Systemic virus distribution and host responses in brain and intestine of chickens infected with low pathogenic or high pathogenic avian influenza virus
1 Central Veterinary Institute of Wageningen UR, P.O. Box 65, 8200 AB Lelystad, The Netherlands
2 The Roslin Institute and Royal (Dick) School of Veterinary Studies, Division of Genetics & Genomics, University of Edinburgh, Edinburgh, UK
Virology Journal 2012, 9:61 doi:10.1186/1743-422X-9-61Published: 6 March 2012
Avian influenza virus (AIV) is classified into two pathotypes, low pathogenic (LP) and high pathogenic (HP), based on virulence in chickens.
Differences in pathogenicity between HPAIV and LPAIV might eventually be related to specific characteristics of strains, tissue tropism and host responses.
To study differences in disease development between HPAIV and LPAIV, we examined the first appearance and eventual load of viral RNA in multiple organs as well as host responses in brain and intestine of chickens infected with two closely related H7N1 HPAIV or LPAIV strains.
Both H7N1 HPAIV and LPAIV spread systemically in chickens after a combined intranasal/intratracheal inoculation. In brain, large differences in viral RNA load and host gene expression were found between H7N1 HPAIV and LPAIV infected chickens. Chicken embryo brain cell culture studies revealed that both HPAIV and LPAIV could infect cultivated embryonic brain cells, but in accordance with the absence of the necessary proteases, replication of LPAIV was limited. Furthermore, TUNEL assay indicated apoptosis in brain of HPAIV infected chickens only. In intestine, where endoproteases that cleave HA of LPAIV are available, we found minimal differences in the amount of viral RNA and a large overlap in the transcriptional responses between HPAIV and LPAIV infected chickens. Interestingly, brain and ileum differed clearly in the cellular pathways that were regulated upon an AI infection.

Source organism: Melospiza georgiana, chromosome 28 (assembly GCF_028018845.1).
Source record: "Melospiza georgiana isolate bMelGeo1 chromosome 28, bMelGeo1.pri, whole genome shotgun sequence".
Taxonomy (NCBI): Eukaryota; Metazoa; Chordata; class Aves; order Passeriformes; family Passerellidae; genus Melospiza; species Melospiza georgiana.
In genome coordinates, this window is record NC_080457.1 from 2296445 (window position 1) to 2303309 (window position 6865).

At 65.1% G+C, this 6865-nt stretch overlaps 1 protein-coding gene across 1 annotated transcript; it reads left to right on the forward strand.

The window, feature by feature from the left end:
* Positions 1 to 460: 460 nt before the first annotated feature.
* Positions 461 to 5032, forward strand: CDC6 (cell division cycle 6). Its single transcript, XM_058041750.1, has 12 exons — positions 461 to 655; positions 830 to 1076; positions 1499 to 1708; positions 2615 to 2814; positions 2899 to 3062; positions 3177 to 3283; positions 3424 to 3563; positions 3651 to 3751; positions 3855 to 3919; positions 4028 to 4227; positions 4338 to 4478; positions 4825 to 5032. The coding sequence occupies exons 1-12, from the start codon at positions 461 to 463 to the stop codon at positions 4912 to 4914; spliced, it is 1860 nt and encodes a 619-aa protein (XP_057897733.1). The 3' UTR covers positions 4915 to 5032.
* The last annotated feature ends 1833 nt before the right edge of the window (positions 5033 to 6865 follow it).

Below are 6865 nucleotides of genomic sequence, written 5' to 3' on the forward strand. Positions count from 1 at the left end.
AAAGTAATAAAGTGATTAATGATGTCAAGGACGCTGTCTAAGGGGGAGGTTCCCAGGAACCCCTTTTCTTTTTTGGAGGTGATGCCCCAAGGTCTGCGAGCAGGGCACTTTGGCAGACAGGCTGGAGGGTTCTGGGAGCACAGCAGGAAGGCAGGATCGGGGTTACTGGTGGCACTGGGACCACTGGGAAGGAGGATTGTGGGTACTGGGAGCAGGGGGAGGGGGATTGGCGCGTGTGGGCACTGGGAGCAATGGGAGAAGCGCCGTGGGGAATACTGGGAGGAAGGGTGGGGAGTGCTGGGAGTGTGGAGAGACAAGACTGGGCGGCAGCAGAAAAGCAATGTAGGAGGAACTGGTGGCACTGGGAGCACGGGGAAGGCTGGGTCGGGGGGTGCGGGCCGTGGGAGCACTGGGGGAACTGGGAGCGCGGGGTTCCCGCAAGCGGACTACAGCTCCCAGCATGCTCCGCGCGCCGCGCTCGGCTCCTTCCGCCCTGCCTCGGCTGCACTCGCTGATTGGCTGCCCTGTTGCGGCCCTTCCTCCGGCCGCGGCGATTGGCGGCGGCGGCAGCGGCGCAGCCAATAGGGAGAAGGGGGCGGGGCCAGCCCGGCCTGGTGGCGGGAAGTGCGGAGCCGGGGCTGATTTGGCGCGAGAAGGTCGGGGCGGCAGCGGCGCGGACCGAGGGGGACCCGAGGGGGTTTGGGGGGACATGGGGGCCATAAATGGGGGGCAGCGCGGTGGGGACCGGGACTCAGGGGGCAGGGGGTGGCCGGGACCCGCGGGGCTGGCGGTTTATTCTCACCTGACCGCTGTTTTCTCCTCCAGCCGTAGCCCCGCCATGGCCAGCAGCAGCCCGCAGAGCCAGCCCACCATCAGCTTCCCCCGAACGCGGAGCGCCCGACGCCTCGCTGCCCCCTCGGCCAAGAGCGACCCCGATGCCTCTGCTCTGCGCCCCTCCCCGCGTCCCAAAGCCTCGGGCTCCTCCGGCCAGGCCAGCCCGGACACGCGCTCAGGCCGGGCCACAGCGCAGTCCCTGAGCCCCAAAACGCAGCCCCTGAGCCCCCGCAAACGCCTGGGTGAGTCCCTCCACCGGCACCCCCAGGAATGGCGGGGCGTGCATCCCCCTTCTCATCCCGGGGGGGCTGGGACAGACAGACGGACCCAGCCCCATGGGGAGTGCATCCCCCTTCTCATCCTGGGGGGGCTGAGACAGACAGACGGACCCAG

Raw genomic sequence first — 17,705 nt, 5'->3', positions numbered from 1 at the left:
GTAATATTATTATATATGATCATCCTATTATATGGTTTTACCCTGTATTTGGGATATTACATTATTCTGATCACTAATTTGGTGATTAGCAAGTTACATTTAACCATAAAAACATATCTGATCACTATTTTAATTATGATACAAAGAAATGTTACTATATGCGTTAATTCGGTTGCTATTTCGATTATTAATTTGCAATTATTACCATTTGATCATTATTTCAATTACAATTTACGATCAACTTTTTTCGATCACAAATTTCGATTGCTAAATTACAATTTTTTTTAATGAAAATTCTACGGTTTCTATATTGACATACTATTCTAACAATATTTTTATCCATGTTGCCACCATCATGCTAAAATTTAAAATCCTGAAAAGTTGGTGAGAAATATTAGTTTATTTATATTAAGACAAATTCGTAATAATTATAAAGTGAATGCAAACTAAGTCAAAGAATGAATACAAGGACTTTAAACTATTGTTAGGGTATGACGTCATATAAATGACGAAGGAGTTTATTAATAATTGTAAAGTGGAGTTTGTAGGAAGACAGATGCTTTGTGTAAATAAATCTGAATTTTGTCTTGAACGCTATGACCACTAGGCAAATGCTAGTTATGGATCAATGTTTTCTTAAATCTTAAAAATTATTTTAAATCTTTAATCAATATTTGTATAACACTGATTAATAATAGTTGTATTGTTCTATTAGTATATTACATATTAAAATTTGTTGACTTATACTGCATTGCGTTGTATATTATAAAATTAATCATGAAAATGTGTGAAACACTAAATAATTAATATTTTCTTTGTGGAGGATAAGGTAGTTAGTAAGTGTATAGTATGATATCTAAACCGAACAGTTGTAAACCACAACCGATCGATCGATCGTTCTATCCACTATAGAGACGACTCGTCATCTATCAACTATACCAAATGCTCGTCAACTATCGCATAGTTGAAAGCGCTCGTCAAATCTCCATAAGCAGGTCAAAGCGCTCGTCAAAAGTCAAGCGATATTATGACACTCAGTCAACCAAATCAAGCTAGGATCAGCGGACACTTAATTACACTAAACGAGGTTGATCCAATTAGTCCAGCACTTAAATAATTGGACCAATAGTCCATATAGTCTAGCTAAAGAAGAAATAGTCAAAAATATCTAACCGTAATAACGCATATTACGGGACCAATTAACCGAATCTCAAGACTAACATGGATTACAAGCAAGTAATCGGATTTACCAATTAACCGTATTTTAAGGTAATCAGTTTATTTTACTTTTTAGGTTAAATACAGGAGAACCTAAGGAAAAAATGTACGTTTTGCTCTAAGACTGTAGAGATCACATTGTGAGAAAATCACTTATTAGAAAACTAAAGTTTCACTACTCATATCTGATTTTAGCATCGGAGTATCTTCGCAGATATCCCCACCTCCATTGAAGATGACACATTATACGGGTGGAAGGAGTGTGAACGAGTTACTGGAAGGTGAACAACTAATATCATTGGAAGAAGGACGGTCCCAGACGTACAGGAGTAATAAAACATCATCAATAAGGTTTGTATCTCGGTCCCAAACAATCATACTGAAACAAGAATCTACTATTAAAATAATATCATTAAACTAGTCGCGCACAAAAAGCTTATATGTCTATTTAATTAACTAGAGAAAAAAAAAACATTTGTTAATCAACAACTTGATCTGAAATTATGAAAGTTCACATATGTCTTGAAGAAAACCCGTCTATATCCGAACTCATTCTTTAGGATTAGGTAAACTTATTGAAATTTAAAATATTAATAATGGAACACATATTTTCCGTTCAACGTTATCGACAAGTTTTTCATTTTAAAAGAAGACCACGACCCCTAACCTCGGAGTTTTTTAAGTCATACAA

Although both H7N1 HPAIV and LPAIV RNA was detected in a broad range of tissues beyond the respiratory and gastrointestinal tract, our observations indicate that differences in pathogenicity and mortality between HPAIV and LPAIV could originate from differences in virus replication and the resulting host responses in vital organs like the brain.